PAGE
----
ALERT: Your health is top priority. We’re committed to providing reliable COVID-19 resources to keep you informed and safe.

Wright Medical Pays $90 Million to Settle Remaining Hip Lawsuits


Editors carefully fact-check all Drugwatch content for accuracy and quality.

Drugwatch has a stringent fact-checking process. It starts with our strict sourcing guidelines.

We only gather information from credible sources. This includes peer-reviewed medical journals, reputable media outlets, government reports, court records and interviews with qualified experts.

gavel resting on a stack of hundred dollar bills

Wright Medical has agreed to pay almost $90 million to settle the remaining 600 or so lawsuits against the company over its metal-on-metal hip implants. It would end more than six years of legal battles against the company by people who claimed they were harmed by its implants.

The settlement was reached October 3, 2017, according to documents the company filed with the U.S. Securities and Exchange Commission. It affects lawsuits in an Atlanta federal court and state courts in California.

Those eligible must have had revision surgery to replace defective metal-on-metal components of the company’s Conserve, Dynasty or Lineage model hips.

Expands Earlier $240 Million Hip Settlement

Wright Medical agreed in November 2016 to a $240 million settlement with nearly 1,300 people suing the company over its hip implants. The agreement offered an average of $170,000 to each patient who had received a faulty Conserve implant and $120,000 to each patient who had sued over Dynasty and Lineage model implants.

Injured by a Wright hip replacement? Get a Free Case Review

The expanded agreement settles about 600 cases that were still pending in Georgia and California courts. It covers people who didn’t agree to the first settlement or filed lawsuits after it was completed. The new agreement also covers people who had implants fail after the time limit to file a lawsuit ran out.

The company plans payouts in three waves based on the circumstances of specific lawsuits:

  • $7.9 million to settle 49 claims that missed out on the original settlement
  • $5.1 million to settle 39 claims by the oldest people who brought lawsuits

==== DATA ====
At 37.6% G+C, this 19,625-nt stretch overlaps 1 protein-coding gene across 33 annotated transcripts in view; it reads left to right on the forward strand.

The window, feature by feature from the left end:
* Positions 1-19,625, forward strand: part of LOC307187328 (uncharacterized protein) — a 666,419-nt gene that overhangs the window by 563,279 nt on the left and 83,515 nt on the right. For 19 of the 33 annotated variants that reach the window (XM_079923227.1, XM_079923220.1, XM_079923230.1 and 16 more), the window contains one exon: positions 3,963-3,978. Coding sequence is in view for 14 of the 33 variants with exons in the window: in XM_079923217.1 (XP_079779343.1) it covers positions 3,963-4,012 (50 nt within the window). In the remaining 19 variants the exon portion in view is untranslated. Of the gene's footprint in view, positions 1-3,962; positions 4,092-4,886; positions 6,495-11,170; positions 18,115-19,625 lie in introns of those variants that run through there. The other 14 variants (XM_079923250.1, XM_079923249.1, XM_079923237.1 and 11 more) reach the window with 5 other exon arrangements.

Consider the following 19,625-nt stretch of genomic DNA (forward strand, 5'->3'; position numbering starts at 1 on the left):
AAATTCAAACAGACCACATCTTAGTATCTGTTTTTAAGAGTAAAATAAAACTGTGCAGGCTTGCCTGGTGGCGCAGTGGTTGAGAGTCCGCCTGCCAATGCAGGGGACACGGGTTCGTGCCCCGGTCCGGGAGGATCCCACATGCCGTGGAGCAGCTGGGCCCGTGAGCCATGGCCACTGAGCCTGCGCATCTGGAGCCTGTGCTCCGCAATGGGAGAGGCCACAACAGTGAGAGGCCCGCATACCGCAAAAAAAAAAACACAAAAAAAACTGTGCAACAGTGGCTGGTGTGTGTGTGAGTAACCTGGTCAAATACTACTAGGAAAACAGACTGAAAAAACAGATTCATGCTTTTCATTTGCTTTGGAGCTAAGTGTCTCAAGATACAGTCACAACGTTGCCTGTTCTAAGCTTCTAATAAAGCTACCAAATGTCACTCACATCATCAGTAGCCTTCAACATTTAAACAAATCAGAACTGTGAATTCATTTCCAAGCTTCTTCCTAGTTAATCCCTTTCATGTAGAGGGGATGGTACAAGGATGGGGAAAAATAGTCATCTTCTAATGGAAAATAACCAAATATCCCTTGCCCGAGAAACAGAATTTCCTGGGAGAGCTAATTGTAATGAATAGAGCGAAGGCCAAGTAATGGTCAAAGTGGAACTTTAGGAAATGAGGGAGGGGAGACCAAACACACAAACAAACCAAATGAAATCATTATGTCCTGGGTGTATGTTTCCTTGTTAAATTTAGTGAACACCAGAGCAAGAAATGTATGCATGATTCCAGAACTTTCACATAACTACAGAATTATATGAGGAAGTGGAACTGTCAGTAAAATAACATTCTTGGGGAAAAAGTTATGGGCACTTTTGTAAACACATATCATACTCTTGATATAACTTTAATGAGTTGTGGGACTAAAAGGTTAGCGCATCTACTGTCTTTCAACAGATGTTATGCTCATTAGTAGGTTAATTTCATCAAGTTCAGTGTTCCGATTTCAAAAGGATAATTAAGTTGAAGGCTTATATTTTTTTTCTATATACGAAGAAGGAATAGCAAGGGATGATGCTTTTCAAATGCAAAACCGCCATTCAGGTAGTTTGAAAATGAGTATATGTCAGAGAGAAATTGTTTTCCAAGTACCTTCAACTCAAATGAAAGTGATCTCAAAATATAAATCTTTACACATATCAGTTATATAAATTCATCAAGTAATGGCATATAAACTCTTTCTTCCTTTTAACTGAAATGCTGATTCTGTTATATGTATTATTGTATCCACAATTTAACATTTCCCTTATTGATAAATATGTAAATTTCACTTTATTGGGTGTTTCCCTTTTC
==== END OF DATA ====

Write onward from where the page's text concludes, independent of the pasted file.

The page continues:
• $76.75 million to settle all existing claims through October 1, 2017

The payments depend on Wright receiving payments from its insurer. They also depend on 95 percent of the people in each of the three waves to agree to the settlement.

If everything falls into place, Wright expects all payments will be completed by September 2019.

Wright Medical faced hundreds of lawsuits over the Conserve hip implants by 2012. The cases were combined into a pair of multidistrict litigations (MDLs). MDLs allow several similar lawsuits to be combined to save time and money, allowing cases to move more quickly through the legal process.

In 2015, an Atlanta jury awarded an $11 million verdict to a woman who had received a faulty Wright Conserve hip implant. The jury found the device was defective, unreasonably dangerous and that the company had misrepresented its safety. Wright agreed to the first settlement about a year later.

High Failure Rate, Complications Led to Lawsuits

By 2010, nearly 1 in 5 Wright Conserve hips required revision surgery less than five years after patients received one. In addition to the hips failing, people listed metallosis, damage to bone or muscle tissue and device loosening in lawsuits they filed.

Metallosis is a type of metal poisoning. As the metal parts in metal-on-metal hips rubbed against each other in normal use, they released microscopic metal particles. These particles caused metallosis, which can cause further damage of the implant or loosening.